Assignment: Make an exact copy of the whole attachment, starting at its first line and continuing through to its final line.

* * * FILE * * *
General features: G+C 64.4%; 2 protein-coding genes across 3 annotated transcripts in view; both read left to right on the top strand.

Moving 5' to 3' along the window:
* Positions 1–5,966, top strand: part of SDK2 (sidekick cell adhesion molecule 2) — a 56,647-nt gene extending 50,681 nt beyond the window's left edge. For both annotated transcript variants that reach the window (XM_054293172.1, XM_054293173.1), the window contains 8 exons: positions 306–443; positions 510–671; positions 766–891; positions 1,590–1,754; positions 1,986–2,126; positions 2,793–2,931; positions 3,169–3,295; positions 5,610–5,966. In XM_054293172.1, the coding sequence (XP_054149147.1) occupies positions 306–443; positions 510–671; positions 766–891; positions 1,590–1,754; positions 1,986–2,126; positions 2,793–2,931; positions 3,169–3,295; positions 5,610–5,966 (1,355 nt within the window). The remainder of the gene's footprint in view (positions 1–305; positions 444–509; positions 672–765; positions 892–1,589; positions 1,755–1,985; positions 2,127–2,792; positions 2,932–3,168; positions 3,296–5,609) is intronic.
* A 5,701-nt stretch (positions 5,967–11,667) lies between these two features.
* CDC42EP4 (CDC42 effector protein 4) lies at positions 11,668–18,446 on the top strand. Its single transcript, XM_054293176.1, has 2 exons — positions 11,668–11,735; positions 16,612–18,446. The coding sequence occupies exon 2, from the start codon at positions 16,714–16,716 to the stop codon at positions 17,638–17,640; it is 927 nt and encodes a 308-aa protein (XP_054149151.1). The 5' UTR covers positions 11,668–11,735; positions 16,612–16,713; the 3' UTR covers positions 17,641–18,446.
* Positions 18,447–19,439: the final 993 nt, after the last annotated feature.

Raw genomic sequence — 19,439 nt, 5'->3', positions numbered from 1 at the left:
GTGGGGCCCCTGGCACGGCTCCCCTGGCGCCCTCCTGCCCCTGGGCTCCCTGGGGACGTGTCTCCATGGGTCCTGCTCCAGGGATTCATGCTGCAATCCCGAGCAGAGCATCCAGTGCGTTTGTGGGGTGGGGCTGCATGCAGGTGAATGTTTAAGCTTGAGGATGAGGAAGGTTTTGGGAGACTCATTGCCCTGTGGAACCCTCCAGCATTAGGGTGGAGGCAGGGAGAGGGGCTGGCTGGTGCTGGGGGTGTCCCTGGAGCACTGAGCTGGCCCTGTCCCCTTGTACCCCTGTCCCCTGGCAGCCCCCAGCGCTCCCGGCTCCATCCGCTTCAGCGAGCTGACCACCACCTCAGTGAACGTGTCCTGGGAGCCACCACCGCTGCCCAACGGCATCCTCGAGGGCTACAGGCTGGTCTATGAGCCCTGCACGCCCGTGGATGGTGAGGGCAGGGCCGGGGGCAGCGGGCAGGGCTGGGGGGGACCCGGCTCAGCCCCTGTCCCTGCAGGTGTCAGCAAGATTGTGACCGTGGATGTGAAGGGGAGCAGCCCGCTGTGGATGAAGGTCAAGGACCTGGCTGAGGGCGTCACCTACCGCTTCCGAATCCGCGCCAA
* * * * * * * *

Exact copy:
General features: G+C 64.4%; 2 protein-coding genes across 3 annotated transcripts in view; both read left to right on the top strand.

Moving 5' to 3' along the window:
* Positions 1–5,966, top strand: part of SDK2 (sidekick cell adhesion molecule 2) — a 56,647-nt gene extending 50,681 nt beyond the window's left edge. For both annotated transcript variants that reach the window (XM_054293172.1, XM_054293173.1), the window contains 8 exons: positions 306–443; positions 510–671; positions 766–891; positions 1,590–1,754; positions 1,986–2,126; positions 2,793–2,931; positions 3,169–3,295; positions 5,610–5,966. In XM_054293172.1, the coding sequence (XP_054149147.1) occupies positions 306–443; positions 510–671; positions 766–891; positions 1,590–1,754; positions 1,986–2,126; positions 2,793–2,931; positions 3,169–3,295; positions 5,610–5,966 (1,355 nt within the window). The remainder of the gene's footprint in view (positions 1–305; positions 444–509; positions 672–765; positions 892–1,589; positions 1,755–1,985; positions 2,127–2,792; positions 2,932–3,168; positions 3,296–5,609) is intronic.
* A 5,701-nt stretch (positions 5,967–11,667) lies between these two features.
* CDC42EP4 (CDC42 effector protein 4) lies at positions 11,668–18,446 on the top strand. Its single transcript, XM_054293176.1, has 2 exons — positions 11,668–11,735; positions 16,612–18,446. The coding sequence occupies exon 2, from the start codon at positions 16,714–16,716 to the stop codon at positions 17,638–17,640; it is 927 nt and encodes a 308-aa protein (XP_054149151.1). The 5' UTR covers positions 11,668–11,735; positions 16,612–16,713; the 3' UTR covers positions 17,641–18,446.
* Positions 18,447–19,439: the final 993 nt, after the last annotated feature.

Raw genomic sequence — 19,439 nt, 5'->3', positions numbered from 1 at the left:
GTGGGGCCCCTGGCACGGCTCCCCTGGCGCCCTCCTGCCCCTGGGCTCCCTGGGGACGTGTCTCCATGGGTCCTGCTCCAGGGATTCATGCTGCAATCCCGAGCAGAGCATCCAGTGCGTTTGTGGGGTGGGGCTGCATGCAGGTGAATGTTTAAGCTTGAGGATGAGGAAGGTTTTGGGAGACTCATTGCCCTGTGGAACCCTCCAGCATTAGGGTGGAGGCAGGGAGAGGGGCTGGCTGGTGCTGGGGGTGTCCCTGGAGCACTGAGCTGGCCCTGTCCCCTTGTACCCCTGTCCCCTGGCAGCCCCCAGCGCTCCCGGCTCCATCCGCTTCAGCGAGCTGACCACCACCTCAGTGAACGTGTCCTGGGAGCCACCACCGCTGCCCAACGGCATCCTCGAGGGCTACAGGCTGGTCTATGAGCCCTGCACGCCCGTGGATGGTGAGGGCAGGGCCGGGGGCAGCGGGCAGGGCTGGGGGGGACCCGGCTCAGCCCCTGTCCCTGCAGGTGTCAGCAAGATTGTGACCGTGGATGTGAAGGGGAGCAGCCCGCTGTGGATGAAGGTCAAGGACCTGGCTGAGGGCGTCACCTACCGCTTCCGAATCCGCGCCAA